What is your mother’s maiden name? What is the name of the street you grew up on? We’ve all read these questions logging into dozens of websites we access on a daily basis. They’re in place to secure our accounts, so in case we forget a password, we can reset it to something easily remembered … and, unfortunately, often easily discovered.
In this connected age, these privacy questions offer very little security. A criminal needn’t hack a thing to mine this kind of data. They simply have to look at your LinkedIn profile, your Instagram or Facebook page, or your website or blog. If you’re counting on privacy settings to keep the name of your favorite pet out of a criminal’s reach, you might want to think again.
Using these legal sources, it only takes a hacker minutes to discover your maiden name, family members, pets, current and former addresses, high school and its mascot, as well as current and past employment. And with a few more minutes and some not-so-legal research, he or she can retrieve personal information exposed by any past data breaches. (I think we all may have gotten that sheepish email from a company at least once.)
So while we all may have heard this before, is it really true? Color me skeptical. I mean, I know some of this information is out there, but wouldn’t it take a while to sort through? I asked a colleague who is a certified white-hat hacker to do a cursory search of my online information. And, believe it or not, he had access to all of the above personal information in less than 30 minutes.
Not only does this information provide a pretty good concept of what a person’s password choice might be, but if a hacker can’t determine your password, they can readily go in and reset it.
Thankfully there are some steps you can take to protect yourself. You need to reconsider how you choose passwords and the answers to security questions. In short, make it up. When the bank wants to know your mother’s maiden name, use a false one. The next time you access your credit card website, go into your account settings and switch the name of the street you grew up on. Choose answers you’ll remember, but that are distant enough from your life and online presence that they won’t be apparent.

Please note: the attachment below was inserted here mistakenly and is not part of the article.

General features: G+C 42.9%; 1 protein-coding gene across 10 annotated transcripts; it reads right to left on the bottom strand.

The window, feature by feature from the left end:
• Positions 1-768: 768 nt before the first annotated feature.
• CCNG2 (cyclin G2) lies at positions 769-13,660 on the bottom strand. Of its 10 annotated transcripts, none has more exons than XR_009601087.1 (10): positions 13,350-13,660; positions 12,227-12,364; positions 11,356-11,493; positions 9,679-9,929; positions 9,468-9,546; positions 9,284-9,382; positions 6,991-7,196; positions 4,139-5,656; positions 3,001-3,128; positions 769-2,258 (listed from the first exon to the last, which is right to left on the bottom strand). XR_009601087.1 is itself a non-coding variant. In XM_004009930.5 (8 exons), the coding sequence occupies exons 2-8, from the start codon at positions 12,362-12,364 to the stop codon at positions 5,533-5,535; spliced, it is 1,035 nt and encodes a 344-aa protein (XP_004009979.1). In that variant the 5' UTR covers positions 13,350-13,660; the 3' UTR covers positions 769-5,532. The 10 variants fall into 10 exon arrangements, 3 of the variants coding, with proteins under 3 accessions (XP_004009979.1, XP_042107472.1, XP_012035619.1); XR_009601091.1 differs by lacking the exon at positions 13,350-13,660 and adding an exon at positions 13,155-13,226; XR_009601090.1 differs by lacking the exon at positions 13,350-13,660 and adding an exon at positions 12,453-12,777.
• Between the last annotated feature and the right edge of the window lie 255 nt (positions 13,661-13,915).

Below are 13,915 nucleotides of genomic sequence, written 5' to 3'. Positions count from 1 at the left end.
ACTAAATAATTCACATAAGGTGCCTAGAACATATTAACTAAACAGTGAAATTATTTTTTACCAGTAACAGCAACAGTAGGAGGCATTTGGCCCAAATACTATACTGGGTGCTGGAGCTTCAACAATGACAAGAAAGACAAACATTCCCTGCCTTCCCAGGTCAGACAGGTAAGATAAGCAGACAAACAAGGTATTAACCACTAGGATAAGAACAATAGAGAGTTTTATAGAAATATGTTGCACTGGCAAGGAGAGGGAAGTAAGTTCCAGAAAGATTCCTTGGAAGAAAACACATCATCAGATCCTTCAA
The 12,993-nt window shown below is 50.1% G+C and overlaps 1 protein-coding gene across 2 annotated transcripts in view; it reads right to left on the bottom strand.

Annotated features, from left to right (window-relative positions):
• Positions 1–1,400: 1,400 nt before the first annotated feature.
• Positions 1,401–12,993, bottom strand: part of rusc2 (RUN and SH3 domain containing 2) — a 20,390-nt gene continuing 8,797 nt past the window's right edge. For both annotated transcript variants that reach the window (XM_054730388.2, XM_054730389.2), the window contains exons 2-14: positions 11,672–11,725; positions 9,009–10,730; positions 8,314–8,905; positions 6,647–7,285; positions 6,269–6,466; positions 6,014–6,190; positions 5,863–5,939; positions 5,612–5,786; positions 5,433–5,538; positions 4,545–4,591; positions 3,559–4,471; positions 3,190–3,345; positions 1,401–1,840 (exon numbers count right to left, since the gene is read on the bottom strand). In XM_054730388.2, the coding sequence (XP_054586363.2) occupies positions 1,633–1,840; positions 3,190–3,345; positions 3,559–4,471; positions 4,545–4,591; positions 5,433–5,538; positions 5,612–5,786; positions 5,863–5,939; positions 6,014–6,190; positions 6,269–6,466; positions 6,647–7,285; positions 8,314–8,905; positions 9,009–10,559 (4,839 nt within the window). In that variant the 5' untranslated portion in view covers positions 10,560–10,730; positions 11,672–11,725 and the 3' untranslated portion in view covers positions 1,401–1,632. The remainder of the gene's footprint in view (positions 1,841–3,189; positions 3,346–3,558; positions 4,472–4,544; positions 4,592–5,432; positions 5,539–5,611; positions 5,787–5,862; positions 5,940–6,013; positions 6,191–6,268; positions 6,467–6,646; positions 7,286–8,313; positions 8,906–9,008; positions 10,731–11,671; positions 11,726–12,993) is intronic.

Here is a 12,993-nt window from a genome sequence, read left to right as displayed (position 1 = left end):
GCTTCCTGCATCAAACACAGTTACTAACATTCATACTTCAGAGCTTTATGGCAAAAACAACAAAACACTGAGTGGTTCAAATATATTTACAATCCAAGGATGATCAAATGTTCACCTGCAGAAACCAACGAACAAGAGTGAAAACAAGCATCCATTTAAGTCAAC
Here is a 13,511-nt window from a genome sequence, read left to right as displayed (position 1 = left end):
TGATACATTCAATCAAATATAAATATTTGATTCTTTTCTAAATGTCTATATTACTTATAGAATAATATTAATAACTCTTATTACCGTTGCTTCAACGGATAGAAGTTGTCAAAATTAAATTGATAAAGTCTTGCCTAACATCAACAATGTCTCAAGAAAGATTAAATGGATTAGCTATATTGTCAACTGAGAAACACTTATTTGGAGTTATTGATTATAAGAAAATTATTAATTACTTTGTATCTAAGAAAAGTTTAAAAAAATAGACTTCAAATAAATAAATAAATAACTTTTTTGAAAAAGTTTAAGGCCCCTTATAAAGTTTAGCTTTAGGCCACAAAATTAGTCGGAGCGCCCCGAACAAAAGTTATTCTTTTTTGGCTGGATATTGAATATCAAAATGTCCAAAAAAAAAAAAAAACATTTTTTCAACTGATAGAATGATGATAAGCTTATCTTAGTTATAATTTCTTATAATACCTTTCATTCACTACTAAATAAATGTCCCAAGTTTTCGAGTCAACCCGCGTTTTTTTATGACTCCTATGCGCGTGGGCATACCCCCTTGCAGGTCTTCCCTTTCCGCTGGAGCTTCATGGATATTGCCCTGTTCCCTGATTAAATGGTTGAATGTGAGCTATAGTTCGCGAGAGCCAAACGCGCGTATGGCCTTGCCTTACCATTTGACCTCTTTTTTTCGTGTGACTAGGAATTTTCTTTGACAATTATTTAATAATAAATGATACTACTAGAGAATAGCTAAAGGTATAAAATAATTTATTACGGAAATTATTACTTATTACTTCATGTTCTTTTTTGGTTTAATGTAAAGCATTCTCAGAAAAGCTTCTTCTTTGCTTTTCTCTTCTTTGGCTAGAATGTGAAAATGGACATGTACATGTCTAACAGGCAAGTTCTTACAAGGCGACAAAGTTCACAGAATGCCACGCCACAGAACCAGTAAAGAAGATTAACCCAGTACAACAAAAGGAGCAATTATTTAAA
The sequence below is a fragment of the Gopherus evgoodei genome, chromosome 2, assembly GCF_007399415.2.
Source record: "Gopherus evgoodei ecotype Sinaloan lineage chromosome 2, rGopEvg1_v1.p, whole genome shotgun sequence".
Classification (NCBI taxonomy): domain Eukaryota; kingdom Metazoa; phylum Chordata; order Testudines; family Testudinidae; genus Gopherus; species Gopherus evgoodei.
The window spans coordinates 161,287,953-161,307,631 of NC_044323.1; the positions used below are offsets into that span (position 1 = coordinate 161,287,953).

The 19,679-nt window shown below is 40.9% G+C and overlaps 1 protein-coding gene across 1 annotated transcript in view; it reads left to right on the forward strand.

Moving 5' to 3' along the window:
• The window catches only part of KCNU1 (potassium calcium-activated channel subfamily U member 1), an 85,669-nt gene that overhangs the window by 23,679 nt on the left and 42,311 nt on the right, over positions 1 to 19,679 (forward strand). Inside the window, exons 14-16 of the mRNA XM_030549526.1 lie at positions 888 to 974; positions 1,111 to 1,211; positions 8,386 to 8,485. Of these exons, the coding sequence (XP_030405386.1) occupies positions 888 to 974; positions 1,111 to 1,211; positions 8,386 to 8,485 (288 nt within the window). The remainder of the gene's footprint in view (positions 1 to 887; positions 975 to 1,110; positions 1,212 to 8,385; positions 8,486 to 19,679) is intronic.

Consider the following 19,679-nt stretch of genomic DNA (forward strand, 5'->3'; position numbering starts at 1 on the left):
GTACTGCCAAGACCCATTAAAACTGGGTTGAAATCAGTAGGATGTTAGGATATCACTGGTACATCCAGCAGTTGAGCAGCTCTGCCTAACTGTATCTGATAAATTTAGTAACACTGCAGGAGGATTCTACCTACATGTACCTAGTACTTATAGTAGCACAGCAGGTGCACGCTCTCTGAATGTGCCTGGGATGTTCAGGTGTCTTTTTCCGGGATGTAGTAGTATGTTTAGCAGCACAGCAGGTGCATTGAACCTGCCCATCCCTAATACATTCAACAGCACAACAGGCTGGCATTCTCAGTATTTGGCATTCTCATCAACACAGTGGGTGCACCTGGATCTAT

And for the password itself, instead of picking a word, experts recommend picking a phrase. This can be a line of poetry, the title of a song or story, or a song lyric. In addition to the dissociation from typical password sources, the length alone makes it exponentially more difficult to decipher. And if you’re absolutely unable to remember a different passphrase for each account, consider using a password manager. This will keep your passwords secure and you’ll only have to remember the passphrase to the manager itself to gain access to the others.
So, in short, alter egos aren’t just for superheroes anymore. If you’ve always wanted to be someone else for a day, now’s your chance. Let your secret identity choose your passphrases and answer the recovery questions, and keep them just that, secret.